I was sad to learn of Pat Dye’s death today. I never met Pat, but for about 10 minutes over 40 years ago, our paths crossed.
He taught me a lesson that day I will always remember.
It was 1977, and the Virginia Tech football program was a mess. The Hokies had just finished 3-7-1 and a player had died in the athletic dormitories after being forced to run punishment drills. Coach Jimmy Sharpe and the entire staff were fired.
As is always the case when a coach is fired, the rumor mill immediately fired up as to who the potential replacement would be. I was the sports editor of a twice a week newspaper called the Blacksburg Sun (we even had T-shirts that said “now doing it twice a week”) and was also a senior at Virginia Tech, trying to take classes and work a fulltime job to pay the bills.
To make a few extra bucks, I also wrote some stories for United Press International, and the bureau chief in Richmond and I had become good friends (which we still are to this day). He asked if I had a story on who the potential replacements were I could send him, and given that I could write it for my newspaper, then send it to him and get an extra $15, the story moved to No. 1 on my priority list.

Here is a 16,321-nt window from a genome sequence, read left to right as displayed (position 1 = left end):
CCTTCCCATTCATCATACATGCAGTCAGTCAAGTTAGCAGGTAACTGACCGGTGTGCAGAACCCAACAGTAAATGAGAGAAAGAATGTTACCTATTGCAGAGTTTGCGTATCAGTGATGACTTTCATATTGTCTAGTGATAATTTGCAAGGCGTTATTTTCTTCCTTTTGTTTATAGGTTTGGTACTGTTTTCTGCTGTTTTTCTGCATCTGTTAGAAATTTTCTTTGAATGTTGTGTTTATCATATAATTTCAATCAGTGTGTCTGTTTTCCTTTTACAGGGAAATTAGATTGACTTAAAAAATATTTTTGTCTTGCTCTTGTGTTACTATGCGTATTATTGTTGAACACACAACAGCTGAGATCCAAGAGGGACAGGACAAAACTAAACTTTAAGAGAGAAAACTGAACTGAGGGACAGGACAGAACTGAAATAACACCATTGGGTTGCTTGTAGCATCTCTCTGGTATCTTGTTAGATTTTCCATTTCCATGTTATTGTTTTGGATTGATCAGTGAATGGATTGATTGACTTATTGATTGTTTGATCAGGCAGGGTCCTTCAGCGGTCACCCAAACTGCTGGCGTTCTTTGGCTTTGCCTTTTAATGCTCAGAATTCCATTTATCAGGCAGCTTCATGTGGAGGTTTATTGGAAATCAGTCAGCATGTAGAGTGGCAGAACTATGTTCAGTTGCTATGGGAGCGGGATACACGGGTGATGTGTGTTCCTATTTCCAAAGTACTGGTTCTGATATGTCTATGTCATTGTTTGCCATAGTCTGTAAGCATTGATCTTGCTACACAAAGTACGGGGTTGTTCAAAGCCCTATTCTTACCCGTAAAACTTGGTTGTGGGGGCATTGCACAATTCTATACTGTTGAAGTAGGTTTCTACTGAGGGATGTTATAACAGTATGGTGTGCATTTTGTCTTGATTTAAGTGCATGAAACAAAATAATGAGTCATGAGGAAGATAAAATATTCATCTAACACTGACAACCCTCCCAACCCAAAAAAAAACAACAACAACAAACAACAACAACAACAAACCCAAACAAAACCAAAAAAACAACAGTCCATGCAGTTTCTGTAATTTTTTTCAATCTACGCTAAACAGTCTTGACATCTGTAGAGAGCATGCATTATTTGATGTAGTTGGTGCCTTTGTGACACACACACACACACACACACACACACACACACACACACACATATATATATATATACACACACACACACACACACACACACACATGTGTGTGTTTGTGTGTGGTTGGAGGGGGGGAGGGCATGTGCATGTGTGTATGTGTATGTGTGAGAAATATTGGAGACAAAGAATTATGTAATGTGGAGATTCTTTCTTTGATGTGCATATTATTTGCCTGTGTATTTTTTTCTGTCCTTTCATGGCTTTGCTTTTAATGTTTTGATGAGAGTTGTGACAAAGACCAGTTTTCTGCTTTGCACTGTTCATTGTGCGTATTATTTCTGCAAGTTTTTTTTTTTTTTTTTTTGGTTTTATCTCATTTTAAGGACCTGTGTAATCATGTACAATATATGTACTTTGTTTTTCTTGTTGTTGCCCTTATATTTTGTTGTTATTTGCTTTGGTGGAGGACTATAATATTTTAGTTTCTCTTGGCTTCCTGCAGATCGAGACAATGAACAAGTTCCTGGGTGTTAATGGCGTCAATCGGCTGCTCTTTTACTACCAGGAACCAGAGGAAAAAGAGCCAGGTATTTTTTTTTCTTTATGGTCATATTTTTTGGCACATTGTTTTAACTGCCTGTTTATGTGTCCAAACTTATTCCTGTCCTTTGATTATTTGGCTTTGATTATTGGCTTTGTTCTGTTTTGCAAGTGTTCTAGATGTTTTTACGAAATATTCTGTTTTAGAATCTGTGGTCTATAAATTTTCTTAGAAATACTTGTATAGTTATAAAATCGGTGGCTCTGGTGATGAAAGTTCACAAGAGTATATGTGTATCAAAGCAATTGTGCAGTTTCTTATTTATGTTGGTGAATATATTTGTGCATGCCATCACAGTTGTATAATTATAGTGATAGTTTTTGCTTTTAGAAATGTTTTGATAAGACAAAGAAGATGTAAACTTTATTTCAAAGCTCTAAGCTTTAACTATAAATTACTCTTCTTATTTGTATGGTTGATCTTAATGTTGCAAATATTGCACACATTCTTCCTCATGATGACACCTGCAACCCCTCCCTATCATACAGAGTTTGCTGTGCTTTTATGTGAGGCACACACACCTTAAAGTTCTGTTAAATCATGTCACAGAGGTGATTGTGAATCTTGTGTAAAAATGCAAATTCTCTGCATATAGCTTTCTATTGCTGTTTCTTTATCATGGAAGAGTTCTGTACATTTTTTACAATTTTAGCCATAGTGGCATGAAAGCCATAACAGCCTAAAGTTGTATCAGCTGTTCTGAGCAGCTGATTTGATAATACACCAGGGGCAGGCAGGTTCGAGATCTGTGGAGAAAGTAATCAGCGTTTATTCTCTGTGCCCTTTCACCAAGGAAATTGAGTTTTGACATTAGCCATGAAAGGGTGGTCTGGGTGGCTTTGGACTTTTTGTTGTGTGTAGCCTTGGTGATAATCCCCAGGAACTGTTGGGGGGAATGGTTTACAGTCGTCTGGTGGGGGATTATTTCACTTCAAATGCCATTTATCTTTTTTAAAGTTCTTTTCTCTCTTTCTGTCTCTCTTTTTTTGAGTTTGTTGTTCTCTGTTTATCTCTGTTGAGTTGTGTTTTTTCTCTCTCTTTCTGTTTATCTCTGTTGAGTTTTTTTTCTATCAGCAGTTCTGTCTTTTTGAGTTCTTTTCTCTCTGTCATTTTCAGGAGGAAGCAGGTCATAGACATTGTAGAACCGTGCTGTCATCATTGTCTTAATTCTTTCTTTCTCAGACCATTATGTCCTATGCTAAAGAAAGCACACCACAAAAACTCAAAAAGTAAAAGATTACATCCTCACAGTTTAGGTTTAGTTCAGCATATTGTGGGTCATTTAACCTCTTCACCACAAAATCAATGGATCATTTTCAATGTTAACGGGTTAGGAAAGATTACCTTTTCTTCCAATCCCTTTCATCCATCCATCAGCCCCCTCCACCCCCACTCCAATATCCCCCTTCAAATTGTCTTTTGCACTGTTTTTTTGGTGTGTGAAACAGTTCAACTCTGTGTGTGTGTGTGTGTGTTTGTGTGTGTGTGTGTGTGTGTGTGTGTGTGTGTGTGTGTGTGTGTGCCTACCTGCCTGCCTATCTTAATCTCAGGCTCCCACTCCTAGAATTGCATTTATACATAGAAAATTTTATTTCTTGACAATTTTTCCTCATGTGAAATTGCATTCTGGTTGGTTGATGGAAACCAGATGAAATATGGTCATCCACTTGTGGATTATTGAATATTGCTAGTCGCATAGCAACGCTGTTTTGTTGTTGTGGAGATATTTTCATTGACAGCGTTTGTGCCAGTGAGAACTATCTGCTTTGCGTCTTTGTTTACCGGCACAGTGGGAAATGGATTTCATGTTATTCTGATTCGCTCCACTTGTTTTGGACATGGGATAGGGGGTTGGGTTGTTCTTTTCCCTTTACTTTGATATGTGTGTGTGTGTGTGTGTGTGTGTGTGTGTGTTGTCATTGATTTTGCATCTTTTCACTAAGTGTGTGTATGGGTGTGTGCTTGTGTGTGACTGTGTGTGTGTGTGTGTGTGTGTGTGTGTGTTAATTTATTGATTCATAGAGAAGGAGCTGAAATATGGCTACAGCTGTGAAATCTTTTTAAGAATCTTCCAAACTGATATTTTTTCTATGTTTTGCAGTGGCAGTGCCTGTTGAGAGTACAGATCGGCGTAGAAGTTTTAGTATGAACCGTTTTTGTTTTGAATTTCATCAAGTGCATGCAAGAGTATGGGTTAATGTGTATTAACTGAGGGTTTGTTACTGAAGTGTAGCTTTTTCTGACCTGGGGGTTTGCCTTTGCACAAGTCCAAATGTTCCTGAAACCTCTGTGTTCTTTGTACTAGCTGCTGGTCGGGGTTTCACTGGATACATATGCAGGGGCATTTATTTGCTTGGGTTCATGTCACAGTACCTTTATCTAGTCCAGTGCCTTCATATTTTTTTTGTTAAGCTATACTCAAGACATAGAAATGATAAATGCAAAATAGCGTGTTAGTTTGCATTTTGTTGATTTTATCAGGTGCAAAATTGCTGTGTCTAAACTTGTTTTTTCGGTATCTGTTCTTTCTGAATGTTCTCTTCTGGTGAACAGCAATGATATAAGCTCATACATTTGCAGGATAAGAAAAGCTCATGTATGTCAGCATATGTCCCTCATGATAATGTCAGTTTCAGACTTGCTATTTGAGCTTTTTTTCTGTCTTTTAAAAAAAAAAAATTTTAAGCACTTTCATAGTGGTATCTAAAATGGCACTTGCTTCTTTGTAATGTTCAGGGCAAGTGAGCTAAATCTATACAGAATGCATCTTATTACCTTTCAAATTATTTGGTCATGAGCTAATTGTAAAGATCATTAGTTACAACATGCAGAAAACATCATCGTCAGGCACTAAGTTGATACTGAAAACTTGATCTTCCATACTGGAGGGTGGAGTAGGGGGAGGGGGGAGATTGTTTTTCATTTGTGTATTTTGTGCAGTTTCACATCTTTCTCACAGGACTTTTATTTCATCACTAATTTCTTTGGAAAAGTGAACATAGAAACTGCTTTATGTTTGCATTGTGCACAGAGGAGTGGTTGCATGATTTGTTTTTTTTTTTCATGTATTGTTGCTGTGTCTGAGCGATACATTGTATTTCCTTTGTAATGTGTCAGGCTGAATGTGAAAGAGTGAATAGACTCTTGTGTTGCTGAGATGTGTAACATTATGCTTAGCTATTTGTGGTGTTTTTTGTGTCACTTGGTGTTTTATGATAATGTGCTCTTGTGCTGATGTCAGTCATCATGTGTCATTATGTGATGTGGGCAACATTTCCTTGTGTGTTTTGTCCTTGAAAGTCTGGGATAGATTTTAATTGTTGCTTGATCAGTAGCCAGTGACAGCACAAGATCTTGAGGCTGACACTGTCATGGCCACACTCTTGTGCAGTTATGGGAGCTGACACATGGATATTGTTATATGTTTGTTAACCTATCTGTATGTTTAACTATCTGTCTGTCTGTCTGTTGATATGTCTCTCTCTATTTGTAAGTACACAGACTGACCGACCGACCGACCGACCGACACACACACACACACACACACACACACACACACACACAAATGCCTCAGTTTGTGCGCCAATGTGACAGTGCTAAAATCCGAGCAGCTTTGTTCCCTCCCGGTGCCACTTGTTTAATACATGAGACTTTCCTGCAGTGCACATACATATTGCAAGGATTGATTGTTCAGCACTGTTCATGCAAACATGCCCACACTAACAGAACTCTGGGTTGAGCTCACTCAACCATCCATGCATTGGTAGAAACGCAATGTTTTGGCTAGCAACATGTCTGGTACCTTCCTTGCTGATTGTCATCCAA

Back in the days before social media, rumors of who the next coach would be were usually rumors sportswriters themselves started. I’m not sure that’s changed any since that day, but if you looked at a map and tried to rationalize who would be a good coach and was nearby, East Carolina’s Pat Dye seemed like a logical choice. A columnist in the Greensboro News & Record had pretty much said the same thing, so as far as I was concerned, Dye was the leading candidate to become the next Hokie Coach.
These were the days of Watergate, and if you saw “All The President’s Men,” where Robert Redford and Dustin Hoffman were tirelessly calling everybody on the planet to chase down a lead, then you too – if you were at the young age of 21 as I was – did the same thing.